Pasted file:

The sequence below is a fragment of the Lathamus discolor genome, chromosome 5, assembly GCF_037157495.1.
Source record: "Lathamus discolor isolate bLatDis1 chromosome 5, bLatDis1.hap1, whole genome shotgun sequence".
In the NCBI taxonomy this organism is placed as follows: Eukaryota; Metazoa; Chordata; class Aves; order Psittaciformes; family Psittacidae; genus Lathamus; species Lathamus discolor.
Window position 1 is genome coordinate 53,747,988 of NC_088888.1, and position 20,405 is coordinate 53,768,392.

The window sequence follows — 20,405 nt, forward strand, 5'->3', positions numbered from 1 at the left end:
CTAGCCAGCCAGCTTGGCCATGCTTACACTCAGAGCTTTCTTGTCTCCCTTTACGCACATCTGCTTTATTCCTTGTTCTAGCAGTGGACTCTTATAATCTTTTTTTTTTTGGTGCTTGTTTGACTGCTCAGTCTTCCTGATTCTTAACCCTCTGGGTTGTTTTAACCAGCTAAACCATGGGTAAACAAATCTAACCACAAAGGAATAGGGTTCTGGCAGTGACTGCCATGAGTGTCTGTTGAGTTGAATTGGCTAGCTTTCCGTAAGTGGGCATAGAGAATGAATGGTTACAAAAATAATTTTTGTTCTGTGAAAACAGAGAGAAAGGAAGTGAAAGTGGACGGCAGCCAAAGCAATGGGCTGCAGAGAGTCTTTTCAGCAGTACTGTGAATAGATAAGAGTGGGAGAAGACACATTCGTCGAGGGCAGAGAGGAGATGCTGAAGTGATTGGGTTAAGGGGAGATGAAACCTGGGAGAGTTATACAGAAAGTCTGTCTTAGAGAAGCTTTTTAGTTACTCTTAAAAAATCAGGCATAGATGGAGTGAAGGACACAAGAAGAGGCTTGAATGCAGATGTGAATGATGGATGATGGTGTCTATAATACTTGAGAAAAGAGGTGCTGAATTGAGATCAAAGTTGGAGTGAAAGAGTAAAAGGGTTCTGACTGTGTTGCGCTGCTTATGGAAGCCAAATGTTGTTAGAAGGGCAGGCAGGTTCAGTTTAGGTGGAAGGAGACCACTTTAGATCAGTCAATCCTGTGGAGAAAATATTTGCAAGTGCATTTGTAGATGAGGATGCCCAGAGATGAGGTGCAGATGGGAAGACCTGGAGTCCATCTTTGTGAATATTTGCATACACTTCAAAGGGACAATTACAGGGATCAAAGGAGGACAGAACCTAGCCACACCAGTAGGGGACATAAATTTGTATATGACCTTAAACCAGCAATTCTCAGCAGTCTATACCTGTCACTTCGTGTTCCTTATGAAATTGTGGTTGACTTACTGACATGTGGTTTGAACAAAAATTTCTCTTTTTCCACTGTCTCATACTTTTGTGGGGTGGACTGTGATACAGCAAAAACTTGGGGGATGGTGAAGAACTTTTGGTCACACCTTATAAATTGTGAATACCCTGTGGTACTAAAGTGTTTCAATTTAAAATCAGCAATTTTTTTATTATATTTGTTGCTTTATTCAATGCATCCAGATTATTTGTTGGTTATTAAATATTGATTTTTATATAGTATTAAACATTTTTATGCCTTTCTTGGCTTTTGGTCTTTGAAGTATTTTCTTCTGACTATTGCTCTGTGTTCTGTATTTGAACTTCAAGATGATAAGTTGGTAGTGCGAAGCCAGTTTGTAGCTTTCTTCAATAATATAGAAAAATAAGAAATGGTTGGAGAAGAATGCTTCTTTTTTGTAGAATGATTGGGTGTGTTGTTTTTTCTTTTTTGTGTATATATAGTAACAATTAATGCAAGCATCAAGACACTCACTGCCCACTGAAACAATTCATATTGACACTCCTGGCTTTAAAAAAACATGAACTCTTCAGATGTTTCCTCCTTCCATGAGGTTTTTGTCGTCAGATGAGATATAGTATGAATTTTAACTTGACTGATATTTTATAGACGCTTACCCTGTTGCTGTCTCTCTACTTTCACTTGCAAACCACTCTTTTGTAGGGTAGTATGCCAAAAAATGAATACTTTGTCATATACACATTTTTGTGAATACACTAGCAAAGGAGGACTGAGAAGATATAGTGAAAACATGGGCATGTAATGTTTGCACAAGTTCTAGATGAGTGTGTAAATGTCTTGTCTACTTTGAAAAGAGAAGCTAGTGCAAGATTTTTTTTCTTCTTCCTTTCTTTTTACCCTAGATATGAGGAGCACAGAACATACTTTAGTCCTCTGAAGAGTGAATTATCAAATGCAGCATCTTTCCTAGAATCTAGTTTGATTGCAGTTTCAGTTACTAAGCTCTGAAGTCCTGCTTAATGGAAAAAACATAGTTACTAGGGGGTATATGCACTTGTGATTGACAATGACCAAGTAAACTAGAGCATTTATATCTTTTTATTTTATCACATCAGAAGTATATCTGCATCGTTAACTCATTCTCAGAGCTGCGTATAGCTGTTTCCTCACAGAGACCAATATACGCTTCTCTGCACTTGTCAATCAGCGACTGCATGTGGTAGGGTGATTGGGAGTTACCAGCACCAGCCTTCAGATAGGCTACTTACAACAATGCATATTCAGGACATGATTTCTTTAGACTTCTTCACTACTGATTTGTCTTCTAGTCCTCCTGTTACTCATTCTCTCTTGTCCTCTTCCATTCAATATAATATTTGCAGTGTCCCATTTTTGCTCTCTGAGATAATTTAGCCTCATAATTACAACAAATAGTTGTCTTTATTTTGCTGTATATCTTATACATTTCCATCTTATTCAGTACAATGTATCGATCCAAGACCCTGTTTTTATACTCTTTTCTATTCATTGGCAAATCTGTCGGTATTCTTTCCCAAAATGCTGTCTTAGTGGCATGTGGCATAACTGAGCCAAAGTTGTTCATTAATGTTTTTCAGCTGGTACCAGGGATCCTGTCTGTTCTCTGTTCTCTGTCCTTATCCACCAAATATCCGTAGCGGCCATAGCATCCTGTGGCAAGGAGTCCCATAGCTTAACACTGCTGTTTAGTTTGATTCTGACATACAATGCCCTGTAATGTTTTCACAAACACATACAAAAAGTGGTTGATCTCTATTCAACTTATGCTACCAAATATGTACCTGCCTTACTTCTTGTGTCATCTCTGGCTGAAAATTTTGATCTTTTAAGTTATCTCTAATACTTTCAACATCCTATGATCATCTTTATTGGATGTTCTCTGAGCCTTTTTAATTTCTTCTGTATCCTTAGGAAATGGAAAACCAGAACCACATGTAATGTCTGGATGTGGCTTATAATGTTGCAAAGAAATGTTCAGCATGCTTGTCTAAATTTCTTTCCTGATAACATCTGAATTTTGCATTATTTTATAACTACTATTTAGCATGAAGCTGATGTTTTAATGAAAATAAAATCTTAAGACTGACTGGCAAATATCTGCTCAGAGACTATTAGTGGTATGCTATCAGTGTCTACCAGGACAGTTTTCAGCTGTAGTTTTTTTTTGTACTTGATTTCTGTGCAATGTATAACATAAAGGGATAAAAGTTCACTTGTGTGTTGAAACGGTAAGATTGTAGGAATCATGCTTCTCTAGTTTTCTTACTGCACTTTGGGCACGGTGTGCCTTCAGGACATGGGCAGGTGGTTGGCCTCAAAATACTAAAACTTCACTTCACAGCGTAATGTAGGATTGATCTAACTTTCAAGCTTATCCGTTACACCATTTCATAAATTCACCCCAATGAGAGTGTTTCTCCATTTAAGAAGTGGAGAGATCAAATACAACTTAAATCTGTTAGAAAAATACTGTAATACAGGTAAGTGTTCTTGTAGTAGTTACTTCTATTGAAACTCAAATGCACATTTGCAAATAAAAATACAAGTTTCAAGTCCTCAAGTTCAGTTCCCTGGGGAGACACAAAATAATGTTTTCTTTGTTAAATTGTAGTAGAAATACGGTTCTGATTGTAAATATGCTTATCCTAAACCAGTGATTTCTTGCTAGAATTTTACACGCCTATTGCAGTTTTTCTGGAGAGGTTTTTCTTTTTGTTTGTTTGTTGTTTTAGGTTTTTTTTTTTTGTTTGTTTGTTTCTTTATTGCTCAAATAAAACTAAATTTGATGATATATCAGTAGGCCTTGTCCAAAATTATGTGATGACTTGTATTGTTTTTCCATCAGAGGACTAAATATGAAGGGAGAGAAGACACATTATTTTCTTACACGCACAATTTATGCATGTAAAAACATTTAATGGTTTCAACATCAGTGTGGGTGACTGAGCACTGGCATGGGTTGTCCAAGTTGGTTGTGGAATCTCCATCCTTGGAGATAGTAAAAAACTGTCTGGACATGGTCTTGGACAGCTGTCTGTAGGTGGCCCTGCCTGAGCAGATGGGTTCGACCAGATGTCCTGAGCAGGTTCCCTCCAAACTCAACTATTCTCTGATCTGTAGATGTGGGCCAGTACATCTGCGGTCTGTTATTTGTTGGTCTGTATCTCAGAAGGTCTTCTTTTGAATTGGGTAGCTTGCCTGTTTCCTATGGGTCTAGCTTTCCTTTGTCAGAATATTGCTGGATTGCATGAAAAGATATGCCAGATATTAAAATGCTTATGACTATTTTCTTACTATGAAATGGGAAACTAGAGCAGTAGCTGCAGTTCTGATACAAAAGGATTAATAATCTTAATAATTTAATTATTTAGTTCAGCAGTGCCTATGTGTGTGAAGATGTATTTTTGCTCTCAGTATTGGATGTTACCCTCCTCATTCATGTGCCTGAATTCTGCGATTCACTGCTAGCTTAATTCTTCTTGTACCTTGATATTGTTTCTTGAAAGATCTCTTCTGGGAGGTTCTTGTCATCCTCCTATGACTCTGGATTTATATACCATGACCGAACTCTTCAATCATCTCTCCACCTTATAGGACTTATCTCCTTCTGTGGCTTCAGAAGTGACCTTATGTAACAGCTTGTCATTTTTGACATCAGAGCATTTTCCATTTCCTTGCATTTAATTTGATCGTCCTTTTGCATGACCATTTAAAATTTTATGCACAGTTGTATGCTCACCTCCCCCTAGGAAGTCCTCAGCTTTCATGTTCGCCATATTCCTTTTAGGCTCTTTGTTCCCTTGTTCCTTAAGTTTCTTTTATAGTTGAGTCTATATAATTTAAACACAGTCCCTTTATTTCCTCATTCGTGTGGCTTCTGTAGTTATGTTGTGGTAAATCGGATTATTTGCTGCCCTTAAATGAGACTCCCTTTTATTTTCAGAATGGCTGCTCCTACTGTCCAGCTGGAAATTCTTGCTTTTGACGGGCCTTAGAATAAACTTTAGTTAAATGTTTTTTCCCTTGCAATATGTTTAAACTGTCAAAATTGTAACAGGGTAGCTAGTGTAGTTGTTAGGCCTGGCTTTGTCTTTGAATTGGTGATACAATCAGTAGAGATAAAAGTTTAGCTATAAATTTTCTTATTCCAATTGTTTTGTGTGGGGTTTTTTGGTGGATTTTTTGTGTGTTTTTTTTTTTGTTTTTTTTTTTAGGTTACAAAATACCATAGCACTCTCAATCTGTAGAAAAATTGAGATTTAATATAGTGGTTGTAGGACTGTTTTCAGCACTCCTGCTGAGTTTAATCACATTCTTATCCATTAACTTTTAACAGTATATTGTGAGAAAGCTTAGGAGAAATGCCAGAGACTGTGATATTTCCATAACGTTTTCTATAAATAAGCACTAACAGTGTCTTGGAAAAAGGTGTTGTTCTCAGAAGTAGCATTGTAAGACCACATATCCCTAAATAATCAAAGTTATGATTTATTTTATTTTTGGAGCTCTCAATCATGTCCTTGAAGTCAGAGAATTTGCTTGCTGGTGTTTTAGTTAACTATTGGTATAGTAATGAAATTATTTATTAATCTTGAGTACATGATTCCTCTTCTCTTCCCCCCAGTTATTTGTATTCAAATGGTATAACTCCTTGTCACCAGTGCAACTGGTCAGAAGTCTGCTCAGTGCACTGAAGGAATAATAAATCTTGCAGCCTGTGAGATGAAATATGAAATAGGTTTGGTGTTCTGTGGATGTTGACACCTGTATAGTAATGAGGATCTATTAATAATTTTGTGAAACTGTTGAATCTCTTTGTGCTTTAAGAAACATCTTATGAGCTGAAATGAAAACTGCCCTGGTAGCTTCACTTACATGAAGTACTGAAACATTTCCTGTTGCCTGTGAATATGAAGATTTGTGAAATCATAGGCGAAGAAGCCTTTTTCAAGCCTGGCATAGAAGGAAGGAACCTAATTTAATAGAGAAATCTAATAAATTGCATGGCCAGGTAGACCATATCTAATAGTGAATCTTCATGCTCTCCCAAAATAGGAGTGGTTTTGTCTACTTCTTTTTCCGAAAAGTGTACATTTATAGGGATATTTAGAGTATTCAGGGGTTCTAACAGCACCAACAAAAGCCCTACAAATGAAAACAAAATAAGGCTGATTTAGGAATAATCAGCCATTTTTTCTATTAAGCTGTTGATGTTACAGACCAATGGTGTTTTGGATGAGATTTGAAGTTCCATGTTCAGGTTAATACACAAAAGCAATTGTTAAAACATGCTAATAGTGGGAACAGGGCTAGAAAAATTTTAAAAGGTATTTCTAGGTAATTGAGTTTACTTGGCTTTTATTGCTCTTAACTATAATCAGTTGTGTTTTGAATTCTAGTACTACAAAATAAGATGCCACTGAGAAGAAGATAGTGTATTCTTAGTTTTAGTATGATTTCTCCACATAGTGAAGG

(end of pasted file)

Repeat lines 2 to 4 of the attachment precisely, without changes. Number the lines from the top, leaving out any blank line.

Source record: "Lathamus discolor isolate bLatDis1 chromosome 5, bLatDis1.hap1, whole genome shotgun sequence".
In the NCBI taxonomy this organism is placed as follows: Eukaryota; Metazoa; Chordata; class Aves; order Psittaciformes; family Psittacidae; genus Lathamus; species Lathamus discolor.
Window position 1 is genome coordinate 53,747,988 of NC_088888.1, and position 20,405 is coordinate 53,768,392.